Up until lately, Circle was one of the easiest ways to buy Bitcoins with your credit card. However, on December 6th the company announced that it will no longer allow customers to use its services in order to buy Bitcoins. This left Bitcoiners who want to buy Bitcoin with they credit card 2 main options – Coinbase and Coinmama.
- click this link to see what countries are available33 countries
- ID, credit charges
- This company is well known throughout the Bitcoin communityGood
- Users have reported long waiting times for customer service responsePoor
The two companies have been around for almost 4 years and have built quite the reputation. I have reviewed Coinmama and also Coinbase on several occasions however I’ve never directly compared the two.
Today I want to do just that.
I’m going to see how far will $150 go if you buy Bitcoins with your credit card at either of these exchanges. The reason I chose $150 is because that’s the amount you can buy Bitcoins without verification at Coinmama and it’s also the weekly limit for instant buy on Coinbase.
Coinbase – currently the more reputable Bitcoin exchange accepts customers from 33 countries around the world.
Coinmama – Accepts buyers worldwide excluding some high risk countries. If you live in the US however, Coinmama is only available in these states: California, Colorado, Florida, Illinois, Indiana, Kansas, Massachusetts, Michigan, Montana, New Mexico, North Carolina, Pennsylvania, South Carolina, Tennessee and Texas.
Coinbase – In order to buy Bitcoins with you credit card at Coinbase you’ll need to:
- Supply a photo id for verification
- Verify two small charges made by Coinbase to your card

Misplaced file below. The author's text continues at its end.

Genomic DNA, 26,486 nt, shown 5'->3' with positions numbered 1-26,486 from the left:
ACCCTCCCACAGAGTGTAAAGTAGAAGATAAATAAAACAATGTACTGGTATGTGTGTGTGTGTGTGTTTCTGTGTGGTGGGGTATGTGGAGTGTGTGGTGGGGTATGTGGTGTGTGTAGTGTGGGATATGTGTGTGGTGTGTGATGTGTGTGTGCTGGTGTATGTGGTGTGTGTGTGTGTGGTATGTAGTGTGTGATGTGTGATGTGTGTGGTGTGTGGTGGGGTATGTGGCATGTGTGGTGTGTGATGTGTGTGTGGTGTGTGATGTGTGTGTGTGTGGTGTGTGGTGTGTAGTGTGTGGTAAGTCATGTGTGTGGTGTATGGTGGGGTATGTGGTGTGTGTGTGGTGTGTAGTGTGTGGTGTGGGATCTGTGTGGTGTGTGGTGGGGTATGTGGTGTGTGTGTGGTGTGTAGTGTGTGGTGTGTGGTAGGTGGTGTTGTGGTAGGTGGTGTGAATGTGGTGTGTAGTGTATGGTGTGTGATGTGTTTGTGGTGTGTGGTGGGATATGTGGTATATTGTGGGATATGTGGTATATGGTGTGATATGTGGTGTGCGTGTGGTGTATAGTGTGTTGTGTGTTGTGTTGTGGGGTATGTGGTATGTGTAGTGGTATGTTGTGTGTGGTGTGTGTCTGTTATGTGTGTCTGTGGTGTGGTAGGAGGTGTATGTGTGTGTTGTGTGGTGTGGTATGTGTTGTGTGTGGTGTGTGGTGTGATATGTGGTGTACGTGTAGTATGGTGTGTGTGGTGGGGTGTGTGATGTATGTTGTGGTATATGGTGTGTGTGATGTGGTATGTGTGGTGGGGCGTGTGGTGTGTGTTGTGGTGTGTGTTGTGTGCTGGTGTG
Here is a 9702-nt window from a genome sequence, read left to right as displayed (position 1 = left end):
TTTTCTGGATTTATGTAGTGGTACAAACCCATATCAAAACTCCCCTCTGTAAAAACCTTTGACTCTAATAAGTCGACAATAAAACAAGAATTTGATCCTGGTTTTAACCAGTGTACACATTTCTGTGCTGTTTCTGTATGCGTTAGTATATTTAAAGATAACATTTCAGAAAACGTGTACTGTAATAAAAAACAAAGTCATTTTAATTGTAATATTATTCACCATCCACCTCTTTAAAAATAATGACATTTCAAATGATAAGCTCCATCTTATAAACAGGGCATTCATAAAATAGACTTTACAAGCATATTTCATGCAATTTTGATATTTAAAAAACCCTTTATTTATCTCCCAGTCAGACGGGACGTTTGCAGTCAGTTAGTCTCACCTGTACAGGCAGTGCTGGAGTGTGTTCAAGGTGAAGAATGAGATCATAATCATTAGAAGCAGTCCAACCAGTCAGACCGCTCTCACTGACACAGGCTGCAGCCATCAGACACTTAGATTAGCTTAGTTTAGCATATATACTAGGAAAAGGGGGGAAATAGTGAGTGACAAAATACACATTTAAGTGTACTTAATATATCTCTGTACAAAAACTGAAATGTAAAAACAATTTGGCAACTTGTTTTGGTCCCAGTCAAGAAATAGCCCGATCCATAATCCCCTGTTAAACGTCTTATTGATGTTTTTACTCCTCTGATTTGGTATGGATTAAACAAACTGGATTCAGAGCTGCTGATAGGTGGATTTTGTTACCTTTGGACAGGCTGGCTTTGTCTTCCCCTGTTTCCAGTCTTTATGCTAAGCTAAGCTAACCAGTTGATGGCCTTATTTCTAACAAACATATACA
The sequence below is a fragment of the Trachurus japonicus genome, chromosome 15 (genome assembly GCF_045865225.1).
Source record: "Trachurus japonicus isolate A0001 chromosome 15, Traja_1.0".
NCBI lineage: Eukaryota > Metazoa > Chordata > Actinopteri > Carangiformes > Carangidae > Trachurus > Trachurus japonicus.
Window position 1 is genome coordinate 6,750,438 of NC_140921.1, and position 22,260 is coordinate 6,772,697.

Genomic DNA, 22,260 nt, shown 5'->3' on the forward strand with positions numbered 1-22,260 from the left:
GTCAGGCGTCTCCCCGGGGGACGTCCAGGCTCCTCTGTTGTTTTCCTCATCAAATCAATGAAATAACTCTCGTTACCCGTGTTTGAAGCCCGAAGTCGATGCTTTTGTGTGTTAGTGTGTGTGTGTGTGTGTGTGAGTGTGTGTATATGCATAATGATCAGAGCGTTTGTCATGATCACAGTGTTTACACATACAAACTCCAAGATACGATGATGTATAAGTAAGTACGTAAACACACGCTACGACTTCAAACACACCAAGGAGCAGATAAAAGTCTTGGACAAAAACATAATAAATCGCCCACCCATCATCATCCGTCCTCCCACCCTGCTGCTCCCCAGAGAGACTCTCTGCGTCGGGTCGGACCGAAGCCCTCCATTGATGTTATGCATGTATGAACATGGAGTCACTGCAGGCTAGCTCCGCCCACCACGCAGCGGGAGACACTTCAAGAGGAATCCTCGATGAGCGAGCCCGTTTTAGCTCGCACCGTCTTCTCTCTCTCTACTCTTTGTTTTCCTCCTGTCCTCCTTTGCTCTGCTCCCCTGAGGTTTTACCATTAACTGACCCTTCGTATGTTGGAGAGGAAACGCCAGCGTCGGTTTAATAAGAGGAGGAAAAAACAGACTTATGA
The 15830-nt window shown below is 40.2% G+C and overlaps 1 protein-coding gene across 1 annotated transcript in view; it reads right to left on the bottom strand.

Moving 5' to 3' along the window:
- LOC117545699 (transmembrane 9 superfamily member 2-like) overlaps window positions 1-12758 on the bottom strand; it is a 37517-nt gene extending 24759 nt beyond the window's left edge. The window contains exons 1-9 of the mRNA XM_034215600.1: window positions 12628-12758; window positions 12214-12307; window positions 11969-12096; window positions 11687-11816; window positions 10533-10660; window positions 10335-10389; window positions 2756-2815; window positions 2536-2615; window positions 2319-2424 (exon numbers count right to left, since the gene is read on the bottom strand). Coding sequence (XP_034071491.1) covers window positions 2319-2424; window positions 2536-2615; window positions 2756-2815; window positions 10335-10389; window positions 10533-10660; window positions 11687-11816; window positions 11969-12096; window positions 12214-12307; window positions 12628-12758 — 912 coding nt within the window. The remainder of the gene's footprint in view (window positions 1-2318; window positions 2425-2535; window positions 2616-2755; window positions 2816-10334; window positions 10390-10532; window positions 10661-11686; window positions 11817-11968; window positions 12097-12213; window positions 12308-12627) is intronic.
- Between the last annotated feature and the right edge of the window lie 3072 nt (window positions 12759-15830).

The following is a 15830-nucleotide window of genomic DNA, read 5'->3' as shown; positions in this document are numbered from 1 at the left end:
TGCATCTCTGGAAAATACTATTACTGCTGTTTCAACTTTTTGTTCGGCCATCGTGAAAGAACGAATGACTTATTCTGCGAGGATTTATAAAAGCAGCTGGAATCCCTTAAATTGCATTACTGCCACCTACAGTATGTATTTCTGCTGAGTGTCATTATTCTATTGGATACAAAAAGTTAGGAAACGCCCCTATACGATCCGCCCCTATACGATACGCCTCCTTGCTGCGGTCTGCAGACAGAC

The photo id verification is an automated process and can be completed relatively quick, having said that some users are experiencing issues with it. Also the mini charges on your credit card may sometimes take a few days to show up on your credit card balance. To sum it up, it doesn’t seem like you’ll be able to get your Bitcoins instantly if this is the first time you’re buying at Coinbase.
Coinmama – If you’re buying up to $150 worth of Bitcoins you don’t need to upload any documents for verification. You will however need to supply a physical address and verify your email address. So the process at Coinmama is much quicker and will take around 1 hour.
Coinbase – Depending on where you live Coinbase will charge a service fee (3.99%). This means that $150 are effectively only $144.15.
Coinmama – There is a 5% credit card processing fee that is charged by Simplex, the company handling the credit card transactions for Coinmama. This means that your $150 is effectively $142.5.
This is probably the biggest difference of them all. At the time of writing this post the exchange rate on Coinbase is $770 for 1 BTC, on Coinmama on the other hand it’s $855, that’s 11% more!!
So while $150 on Coinbase will get you 0.18720779BTC, on Coinmama they will get you only 0.16666667BTC.
Throughout the last few years I’ve heard complaints about support from both companies, however I can say from first hand experience that Coinbase’s support is indeed as bad as it gets. You receive as a response usually within 3 days and even then it will probably be some canned response without any reference to your specific case. For more information about my experience with Coinbase read this post. With Coinmama I’ve managed to get my issues resolved in a timely manner.
The verdict – Coinbase or Coinmama?
I think there’s no straight answer for this, as both companies have their strong suits and weaknesses. In the end it boils down to what you value most.
If you’re looking for a quick transaction without the need to verify your identity and for small amounts of money then I’d go with Coinmama. If on the other hand, value for money is the most important aspect I’d go with Coinbase. Both companies have been around long enough to prove they are here to stay, the call is yours.
One final (and very important) thing. If you value your privacy I’d definitely stay away from Coinbase. The company has been known for tracking user funds and also banning accounts if they think the fund are being used for questionable purposes. You can read more about this phenomena here.
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